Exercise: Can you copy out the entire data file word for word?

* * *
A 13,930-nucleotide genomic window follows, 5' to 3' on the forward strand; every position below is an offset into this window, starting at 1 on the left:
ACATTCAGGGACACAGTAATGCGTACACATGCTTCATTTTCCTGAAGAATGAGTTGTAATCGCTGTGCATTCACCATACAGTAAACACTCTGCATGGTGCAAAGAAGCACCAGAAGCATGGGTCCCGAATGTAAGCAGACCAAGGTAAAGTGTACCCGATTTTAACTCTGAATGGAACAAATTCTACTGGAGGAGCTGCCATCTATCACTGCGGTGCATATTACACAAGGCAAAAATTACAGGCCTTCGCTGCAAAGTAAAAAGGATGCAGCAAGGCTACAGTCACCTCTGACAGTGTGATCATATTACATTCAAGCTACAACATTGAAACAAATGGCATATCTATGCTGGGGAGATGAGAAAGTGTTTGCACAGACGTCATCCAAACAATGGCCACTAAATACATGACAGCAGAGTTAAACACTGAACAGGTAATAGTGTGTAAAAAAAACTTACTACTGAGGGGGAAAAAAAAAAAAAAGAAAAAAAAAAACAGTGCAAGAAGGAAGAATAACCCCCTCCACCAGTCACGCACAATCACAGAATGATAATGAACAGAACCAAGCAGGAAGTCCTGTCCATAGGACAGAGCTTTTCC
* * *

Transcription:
A 13,930-nucleotide genomic window follows, 5' to 3' on the forward strand; every position below is an offset into this window, starting at 1 on the left:
ACATTCAGGGACACAGTAATGCGTACACATGCTTCATTTTCCTGAAGAATGAGTTGTAATCGCTGTGCATTCACCATACAGTAAACACTCTGCATGGTGCAAAGAAGCACCAGAAGCATGGGTCCCGAATGTAAGCAGACCAAGGTAAAGTGTACCCGATTTTAACTCTGAATGGAACAAATTCTACTGGAGGAGCTGCCATCTATCACTGCGGTGCATATTACACAAGGCAAAAATTACAGGCCTTCGCTGCAAAGTAAAAAGGATGCAGCAAGGCTACAGTCACCTCTGACAGTGTGATCATATTACATTCAAGCTACAACATTGAAACAAATGGCATATCTATGCTGGGGAGATGAGAAAGTGTTTGCACAGACGTCATCCAAACAATGGCCACTAAATACATGACAGCAGAGTTAAACACTGAACAGGTAATAGTGTGTAAAAAAAACTTACTACTGAGGGGGAAAAAAAAAAAAAAGAAAAAAAAAAACAGTGCAAGAAGGAAGAATAACCCCCTCCACCAGTCACGCACAATCACAGAATGATAATGAACAGAACCAAGCAGGAAGTCCTGTCCATAGGACAGAGCTTTTCC